Gardeners and Their Tea – 6

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Gardeners and Their Tea – 6

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Seaweed

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Gardeners and Their Tea – 6

Season 3 – Autumn/Winter 2019/20

Doin The Dirt Directory

Gardeners and Their Tea – 1 – Compost Tea

Gardeners and Their Tea – 2 – Weed Tea

Gardeners and Their Tea – 3 – Nettle Tea

Gardeners and Their Tea – 4 – Comfrey Tea

Gardeners and Their Tea – 5 – Manure Tea

Gardeners and Their Tea – 6 – Seaweed Tea

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Sea Kelp

This is the final episode displaying the differing compost ‘variteas’ available. 

There are other slight variations of ‘tea’  – such as if you are boiling vegetables or even boiling eggs, don’t be too quick to discard that water – you can use it on household plants – the waters holds nutrients and in the case of eggs – calcium.

With further ‘tea’ variations – you can create from grass clippings, old mulches, deheaded flowers, twigs and sticks and even kitchen scraps – with the latter – don’t throw them directly into your compost heap – instead throw them all into a container and cover with boiling water, and allow to steep for up to 4 days and then strain and drain [throw the soggy contents into compost heap], but use the liquids for a fertiliser.

However l am sharing with you now, the last of the main six and this one is known as ‘seaweed or sea kelp’ tea.

Suze and l live near the beach and so we are able to collect up seaweed. We used to do it more frequently when Scrappy was able to walk down there, sadly she can’t get down to the beachfront anymore and it hurts her too much to keep lifting her in and out of the car, and we have become lazier and tend to not walk down to the beach despite it only being ten minutes away!

The last time we were remotely close to the sea was when we celebrated Suze’s birthday in October, mm, that needs to change! So we can collect seaweed and in many ways winter is a great time to collect the stuff, as the winds bring quite a bit from the beds and fling it onto the shingles! But also, the smell of seaweed is way less offensive in the winter sun in comparison to the heated suns of summer which also attracts flies.

Seaweed is more of a broad term for many different seaweed varieties whilst kelp is more specific and describes one of the largest subgroup of seaweed. Either way, it makes for no real odds, gather what you can off the beachline. However first a note of importance ….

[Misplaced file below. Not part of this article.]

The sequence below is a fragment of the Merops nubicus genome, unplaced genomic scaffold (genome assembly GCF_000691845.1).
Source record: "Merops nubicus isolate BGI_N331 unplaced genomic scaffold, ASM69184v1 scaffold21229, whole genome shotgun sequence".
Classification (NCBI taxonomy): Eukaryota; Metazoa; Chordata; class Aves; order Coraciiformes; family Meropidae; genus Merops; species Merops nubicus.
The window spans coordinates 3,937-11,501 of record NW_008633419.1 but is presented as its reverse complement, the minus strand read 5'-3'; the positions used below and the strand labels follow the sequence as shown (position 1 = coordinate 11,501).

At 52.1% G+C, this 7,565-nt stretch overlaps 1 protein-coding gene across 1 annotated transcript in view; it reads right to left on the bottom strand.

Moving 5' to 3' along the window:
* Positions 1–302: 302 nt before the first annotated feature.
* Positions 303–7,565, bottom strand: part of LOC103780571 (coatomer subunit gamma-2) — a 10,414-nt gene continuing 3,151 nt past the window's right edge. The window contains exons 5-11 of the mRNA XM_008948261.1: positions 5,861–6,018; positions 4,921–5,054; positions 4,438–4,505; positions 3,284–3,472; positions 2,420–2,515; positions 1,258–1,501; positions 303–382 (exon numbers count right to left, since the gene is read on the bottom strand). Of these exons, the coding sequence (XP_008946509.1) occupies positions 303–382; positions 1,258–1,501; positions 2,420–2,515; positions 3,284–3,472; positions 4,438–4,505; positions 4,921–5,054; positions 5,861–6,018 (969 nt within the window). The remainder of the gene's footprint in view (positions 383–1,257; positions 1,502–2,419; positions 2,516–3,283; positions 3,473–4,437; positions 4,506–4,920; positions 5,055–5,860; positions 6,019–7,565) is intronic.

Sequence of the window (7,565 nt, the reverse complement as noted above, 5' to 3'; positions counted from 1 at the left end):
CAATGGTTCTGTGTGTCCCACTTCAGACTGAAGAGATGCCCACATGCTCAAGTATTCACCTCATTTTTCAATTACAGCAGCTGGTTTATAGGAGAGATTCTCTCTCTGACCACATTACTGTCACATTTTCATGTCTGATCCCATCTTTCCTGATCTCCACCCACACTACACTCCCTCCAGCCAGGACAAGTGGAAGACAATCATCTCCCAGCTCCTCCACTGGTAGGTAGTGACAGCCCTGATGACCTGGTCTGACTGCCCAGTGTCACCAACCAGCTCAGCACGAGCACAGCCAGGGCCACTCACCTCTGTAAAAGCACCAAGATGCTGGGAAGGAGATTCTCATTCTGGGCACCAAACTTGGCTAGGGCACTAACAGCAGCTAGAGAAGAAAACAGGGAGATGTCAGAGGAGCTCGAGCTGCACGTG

In the UK today, you can gather seaweed or hand harvest seaweed as the term is better known, but you must seek permission first – if in doubt give the councils a call or drop them an email. If the beach stretch is privately owned ask the owner if they are adverse you collecting the sea’s discarded wastes? It is always better to be safe rather than imprisioned over seaweed!!! More likely a fine in truth. Some councils are fine with it and others are more finicky.

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Personally l find it somewhat odd that we have to seek permission for some things, however there is always some bright spark looking to challenge beach combers so in order to keep these smart Alecs off your back, it might pay to seek permission first.

When collecting, always make sure that the seaweed is detached from the rocks as apparently attached is still growing and not considered a waste product. It is always good to know that from a conservation aspect.

Despite what many people think – seaweed and kelps are not drenched in salt, but merely covered in the salt from the seawater – so in order to not have all this salt present on your plants, either choose to soak the seaweed in a container with fresh water for a few days and then shake off or leave it on a tarp in the garden if you are expecting rainfall and this will wash the salts off easily and then shake it off.

With seaweed you have the choice to use them for either a fertiliser tea, a composting agent mixer or indeed  as a mulcher.

Fertiliser Tea – cut the seaweed/kelps into pieces and place into a container with water for 2 – 3 months [be wary, it will STINK so do cover the container!]

Once the weeds have steeped then the usual 1 part seaweed/kelp to 5 parts water is great for your fertiliser tea. The remnants of the mixture can then be added to your compost and forked over.

 

Composting Agent Mixture – cut the seaweed into smaller pieces and add to the compost pile and fork in and over.

 

Mulcher – cut washed seaweed into strips and drape around the plants, over time the nutrients will seep and leech into the soils and the dried weed can be dug into the soil.

Seaweed is awesome for all the rich nutrients it can award to wherever you decide to utilise it with. The tea as a fertilser is brilliant for speeding up the processes of both flowering and fruit production of your garden plants and growth.

Don’t want to read? Then watch below.

Anyway l’ll take my leave of you now

Thanks for reading everyone, till the next time …

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